BATON ROUGE, La. — The world didn’t get to see much of Nick Brossette. But it’s about to see a lot of Nicholas Brossette.
In his third year with the LSU football program, Brossette has seen plenty of things change around him. Heck, he’s on his third position coach in three years. And his newest coach, LSU running backs coach Tommie Robinson, likes to kick it old school. Like, birth certificate old school.
“You can just tell by the way he acts and everything that he’s an old-school guy,” Brossette said. “He calls me Nicholas. I asked him why he don’t call me Nick and he said ‘That’s your real name.’ I had walked in the meeting room yesterday and he said ‘Nicholas, you hit the internet yesterday.’ I was like ‘How?’ He said ‘I called you by your whole name and everybody knows now.’ I just started laughing.”
Poised to play more than ever before under Robinson’s tutelage, Brossette is competing for the backup running back job behind Derrius Guice, the SEC’s leading rusher from a year ago. And one thing that works in Brossette’s favor is his unlikely history with Robinson.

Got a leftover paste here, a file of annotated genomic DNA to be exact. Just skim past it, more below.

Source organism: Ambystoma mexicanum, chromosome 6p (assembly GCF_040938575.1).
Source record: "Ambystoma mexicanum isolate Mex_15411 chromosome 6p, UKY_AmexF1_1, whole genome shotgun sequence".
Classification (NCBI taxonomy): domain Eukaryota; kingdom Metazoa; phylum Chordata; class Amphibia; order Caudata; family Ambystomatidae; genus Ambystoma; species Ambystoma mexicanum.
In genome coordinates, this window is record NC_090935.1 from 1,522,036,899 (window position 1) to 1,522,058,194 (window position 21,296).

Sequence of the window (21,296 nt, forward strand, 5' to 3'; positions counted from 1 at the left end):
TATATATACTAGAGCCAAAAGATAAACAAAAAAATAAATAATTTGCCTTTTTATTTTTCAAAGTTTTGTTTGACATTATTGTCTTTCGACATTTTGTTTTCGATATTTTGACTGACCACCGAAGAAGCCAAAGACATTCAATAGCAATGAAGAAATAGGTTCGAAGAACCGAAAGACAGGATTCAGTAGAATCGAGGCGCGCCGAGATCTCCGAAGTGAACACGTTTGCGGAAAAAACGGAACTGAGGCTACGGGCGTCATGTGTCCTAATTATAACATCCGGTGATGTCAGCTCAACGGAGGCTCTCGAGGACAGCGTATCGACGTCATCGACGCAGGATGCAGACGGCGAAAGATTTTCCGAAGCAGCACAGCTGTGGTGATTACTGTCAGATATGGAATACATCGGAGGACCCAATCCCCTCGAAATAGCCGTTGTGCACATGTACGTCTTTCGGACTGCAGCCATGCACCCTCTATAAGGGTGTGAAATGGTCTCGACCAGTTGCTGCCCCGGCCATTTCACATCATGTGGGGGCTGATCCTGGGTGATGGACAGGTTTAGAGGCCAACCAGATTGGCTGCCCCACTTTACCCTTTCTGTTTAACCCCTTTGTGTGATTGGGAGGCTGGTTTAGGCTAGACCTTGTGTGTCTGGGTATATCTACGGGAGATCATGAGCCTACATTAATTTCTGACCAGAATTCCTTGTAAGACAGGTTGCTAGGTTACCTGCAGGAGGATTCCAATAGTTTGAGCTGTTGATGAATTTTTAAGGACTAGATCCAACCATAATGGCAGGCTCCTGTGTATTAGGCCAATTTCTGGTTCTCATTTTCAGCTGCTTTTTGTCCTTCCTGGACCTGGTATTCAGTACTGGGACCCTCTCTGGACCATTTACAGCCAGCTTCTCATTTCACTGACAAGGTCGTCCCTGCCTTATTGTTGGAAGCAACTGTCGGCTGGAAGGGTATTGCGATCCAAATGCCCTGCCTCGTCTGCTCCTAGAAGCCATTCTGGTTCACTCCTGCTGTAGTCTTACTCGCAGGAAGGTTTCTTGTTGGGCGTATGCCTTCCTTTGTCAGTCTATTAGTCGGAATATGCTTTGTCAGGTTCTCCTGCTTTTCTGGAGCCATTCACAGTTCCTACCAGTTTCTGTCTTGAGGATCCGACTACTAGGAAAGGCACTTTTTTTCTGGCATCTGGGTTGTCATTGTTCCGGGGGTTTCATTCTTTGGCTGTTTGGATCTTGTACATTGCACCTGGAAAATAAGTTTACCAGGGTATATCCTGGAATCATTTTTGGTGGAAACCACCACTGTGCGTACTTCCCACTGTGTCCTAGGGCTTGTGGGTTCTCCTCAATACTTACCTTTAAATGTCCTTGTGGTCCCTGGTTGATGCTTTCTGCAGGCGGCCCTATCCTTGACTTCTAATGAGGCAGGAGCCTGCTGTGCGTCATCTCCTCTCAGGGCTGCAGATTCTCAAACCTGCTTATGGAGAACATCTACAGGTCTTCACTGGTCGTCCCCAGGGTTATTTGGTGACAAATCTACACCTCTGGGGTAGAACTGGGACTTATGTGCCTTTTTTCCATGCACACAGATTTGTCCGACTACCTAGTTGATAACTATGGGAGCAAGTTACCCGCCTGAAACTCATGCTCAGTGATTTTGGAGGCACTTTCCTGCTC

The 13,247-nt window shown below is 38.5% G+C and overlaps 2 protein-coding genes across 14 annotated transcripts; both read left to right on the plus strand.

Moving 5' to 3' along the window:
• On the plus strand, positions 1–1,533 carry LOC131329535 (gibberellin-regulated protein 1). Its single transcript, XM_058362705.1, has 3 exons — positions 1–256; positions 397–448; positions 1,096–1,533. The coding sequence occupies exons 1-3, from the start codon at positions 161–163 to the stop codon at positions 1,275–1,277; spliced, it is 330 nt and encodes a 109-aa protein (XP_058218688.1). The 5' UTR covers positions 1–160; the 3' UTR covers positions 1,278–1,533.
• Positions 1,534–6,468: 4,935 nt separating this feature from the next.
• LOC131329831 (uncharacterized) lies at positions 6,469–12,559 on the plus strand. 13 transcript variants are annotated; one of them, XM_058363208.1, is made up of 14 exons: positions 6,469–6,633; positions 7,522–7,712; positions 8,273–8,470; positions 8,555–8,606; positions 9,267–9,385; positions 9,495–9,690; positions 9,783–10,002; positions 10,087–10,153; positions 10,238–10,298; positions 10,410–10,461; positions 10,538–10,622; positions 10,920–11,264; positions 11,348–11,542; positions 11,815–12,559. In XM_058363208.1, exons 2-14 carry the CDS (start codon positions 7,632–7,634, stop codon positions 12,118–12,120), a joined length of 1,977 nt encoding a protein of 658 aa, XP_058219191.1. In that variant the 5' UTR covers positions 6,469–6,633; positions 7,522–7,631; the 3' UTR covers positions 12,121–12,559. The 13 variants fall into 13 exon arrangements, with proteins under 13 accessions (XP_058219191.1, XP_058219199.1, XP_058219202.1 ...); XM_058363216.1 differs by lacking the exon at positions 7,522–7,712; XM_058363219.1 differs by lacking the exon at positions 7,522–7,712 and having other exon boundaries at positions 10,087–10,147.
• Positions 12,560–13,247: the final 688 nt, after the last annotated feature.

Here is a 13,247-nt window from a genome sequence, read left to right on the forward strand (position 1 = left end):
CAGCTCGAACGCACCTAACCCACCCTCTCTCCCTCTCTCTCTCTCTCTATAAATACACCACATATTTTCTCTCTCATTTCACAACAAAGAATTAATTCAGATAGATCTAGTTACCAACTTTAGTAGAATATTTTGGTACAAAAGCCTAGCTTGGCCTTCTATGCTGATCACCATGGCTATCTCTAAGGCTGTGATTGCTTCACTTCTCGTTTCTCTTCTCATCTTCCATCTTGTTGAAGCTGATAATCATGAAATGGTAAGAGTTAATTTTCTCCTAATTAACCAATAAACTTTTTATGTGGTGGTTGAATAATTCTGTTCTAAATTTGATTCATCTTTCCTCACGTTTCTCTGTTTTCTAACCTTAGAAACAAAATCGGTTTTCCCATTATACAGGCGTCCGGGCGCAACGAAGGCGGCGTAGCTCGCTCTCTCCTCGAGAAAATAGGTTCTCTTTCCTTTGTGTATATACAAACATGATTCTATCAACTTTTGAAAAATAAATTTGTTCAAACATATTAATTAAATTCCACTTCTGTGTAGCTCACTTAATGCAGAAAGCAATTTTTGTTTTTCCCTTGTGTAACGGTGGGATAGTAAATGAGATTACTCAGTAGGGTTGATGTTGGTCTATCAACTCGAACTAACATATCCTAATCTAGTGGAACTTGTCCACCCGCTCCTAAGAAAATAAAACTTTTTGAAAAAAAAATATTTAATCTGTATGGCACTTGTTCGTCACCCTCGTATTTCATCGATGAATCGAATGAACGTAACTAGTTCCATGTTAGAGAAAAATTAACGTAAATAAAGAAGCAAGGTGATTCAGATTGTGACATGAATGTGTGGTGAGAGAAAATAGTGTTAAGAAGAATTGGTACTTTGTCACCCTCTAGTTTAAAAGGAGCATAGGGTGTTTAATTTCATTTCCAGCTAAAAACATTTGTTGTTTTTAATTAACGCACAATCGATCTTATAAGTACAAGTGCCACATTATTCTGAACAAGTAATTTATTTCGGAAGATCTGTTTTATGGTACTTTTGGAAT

Robinson, who came to LSU from USC, was an assistant coach at Texas when Brossette was in high school. Brossette, a Baton Rouge native, said Robinson worked hard to recruit him to Texas, but Brossette ultimately elected to stay home, a decision Brossette said Robinson still chides him for to this day.
Familiarity aside, Brossette said his main objective this spring is to learn the playbook and do what it takes to get better at the smaller details of running, especially lowering his pad level. Now on his third offensive coordinator as well, if you count Steve Ensminger’s interimship, Brossette is well versed in learning new playbooks.
But Matt Canada’s is a little different.
“It’s simple things, but at the same time it’s a lot,” Brossette said. “You just have to study a lot in the playbook and perfect it on the field.”
And to Brossette, getting good enough to be Guice’s full-time change-of-pace back is rooted in the studying aspect. The junior said “the big thing” for him is learning everything he can about the offense.
Because at the end of the day, the 6-foot, 209 pounder is pretty confident in the physical side.
“Going into this year, I’m ready. I feel like I’m ready,” Brossette said. “I got stronger and faster. I feel like this is going to be a big year for me if I keep doing the little things like my brothers told me before. Everything will take care of itself. It’ll fall in place.”